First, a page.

Revisions to Senate Bill 315, which in 2017 established the Libby Asbestos Superfund Advisory Team, will be presented by the Montana Environmental Quality Council during Montana’s 2019 legislative session.
“The [revised] bill was approved [Sept. 12] and will be submitted to the next legislative session in its current form,” Sen. Chas Vincent (R-Libby), council chair and SB315’s sponsor during the 2017 legislative session, said by email.
The revisions resulted from the team’s inability to fill a state-funded staff position that local team members have said should pay more than what the state offered.
The five-person team, formed last May after Gov. Steve Bullock signed SB315 into law, provides oversight of the Libby Asbestos Superfund site as the Montana Department of Environmental Quality assumes management of the site by January 2020.
The five team members are Montana DEQ Director Tom Livers, who serves as the team chair; Lincoln County Commissioner Mark Peck; Rep. Steve Gunderson (R-Libby); Vincent; and Lincoln County citizen George Jamison.
The staff position, called a liaison, was intended to coordinate among county, state and federal agencies and to report to the advisory team. Though Lincoln County was tasked with recruiting, the person was to be an employee of the DEQ.
Two rounds of applicants produced only one far-and-away preferred candidate, who sought $10,000 more than the maximum $64,850 the job’s classification allows.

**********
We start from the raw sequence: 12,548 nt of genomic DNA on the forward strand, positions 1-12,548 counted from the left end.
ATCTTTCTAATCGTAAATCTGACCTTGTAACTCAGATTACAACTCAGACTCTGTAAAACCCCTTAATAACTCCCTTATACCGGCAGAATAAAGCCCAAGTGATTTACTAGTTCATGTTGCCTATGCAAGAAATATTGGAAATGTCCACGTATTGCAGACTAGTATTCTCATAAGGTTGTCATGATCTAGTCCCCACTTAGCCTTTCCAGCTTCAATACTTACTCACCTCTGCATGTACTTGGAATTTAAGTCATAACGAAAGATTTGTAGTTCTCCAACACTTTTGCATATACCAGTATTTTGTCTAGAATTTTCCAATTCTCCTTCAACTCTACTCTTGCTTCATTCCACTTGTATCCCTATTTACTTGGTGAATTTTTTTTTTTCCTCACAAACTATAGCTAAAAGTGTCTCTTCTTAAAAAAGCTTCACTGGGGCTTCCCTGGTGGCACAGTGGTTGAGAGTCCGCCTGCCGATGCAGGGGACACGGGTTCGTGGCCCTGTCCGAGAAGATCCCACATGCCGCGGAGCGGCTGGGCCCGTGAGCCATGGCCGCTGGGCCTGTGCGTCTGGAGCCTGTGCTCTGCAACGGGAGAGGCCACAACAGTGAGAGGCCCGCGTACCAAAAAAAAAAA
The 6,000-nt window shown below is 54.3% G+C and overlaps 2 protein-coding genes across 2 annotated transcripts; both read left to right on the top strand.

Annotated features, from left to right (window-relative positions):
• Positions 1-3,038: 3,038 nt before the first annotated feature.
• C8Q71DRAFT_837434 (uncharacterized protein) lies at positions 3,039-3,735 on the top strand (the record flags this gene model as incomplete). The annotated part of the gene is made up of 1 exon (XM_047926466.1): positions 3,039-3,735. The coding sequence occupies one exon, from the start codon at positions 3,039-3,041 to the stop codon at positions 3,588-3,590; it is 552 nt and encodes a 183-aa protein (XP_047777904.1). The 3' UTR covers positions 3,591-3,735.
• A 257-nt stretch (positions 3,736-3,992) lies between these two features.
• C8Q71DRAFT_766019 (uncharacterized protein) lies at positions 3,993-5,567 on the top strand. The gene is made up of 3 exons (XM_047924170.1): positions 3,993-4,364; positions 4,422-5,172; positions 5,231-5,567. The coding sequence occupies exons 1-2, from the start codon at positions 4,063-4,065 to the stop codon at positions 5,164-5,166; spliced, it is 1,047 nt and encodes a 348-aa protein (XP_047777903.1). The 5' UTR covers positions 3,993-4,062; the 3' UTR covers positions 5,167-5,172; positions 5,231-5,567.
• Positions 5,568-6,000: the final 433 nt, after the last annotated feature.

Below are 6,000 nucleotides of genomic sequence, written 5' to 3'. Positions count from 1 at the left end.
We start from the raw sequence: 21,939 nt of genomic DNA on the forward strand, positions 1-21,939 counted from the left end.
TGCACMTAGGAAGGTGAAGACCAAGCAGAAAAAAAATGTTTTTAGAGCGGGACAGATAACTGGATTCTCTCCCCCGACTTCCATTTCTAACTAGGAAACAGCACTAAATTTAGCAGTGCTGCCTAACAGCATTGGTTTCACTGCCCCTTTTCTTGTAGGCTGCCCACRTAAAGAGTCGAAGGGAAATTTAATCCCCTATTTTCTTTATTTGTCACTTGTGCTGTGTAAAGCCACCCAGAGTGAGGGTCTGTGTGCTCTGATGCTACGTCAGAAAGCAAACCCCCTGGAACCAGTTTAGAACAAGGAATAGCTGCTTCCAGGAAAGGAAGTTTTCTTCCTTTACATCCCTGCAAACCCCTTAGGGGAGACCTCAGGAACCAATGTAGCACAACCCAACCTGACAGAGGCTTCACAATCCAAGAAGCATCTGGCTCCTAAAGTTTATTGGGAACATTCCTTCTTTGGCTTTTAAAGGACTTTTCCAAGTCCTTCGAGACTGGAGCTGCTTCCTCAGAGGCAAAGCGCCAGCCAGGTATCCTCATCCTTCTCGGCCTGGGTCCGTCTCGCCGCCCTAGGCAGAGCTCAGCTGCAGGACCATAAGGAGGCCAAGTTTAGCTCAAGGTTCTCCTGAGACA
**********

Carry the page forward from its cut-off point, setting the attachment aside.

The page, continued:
The pay issue was raised at a quarterly meeting of the Advisory Team on June 28 in Libby. Peck asserted at the time that the job as described didn’t exist within the state’s classification system, and that it exceeded the expectations of the classification it was placed in.
Livers responded that he was hesitant to reclassify the job, or to make an exception, due to concern about other state employees doing comparable work for less money.
After subsequent discussions, the advisory team proposed changes to SB315 that included eliminating the liaison position, renaming the advisory team as oversight committee, and assigning the oversight committee new roles and responsibilities, including those that had been expected of the liaison.
The revisions were drafted by Joe Kolman, the Environmental Quality Council’s legislative environmental analyst, presented to the council on Sept. 12, and accepted as presented.
Vincent, whose second term ends later this year, wrote that he assigned the bill to fellow council member Gunderson to carry.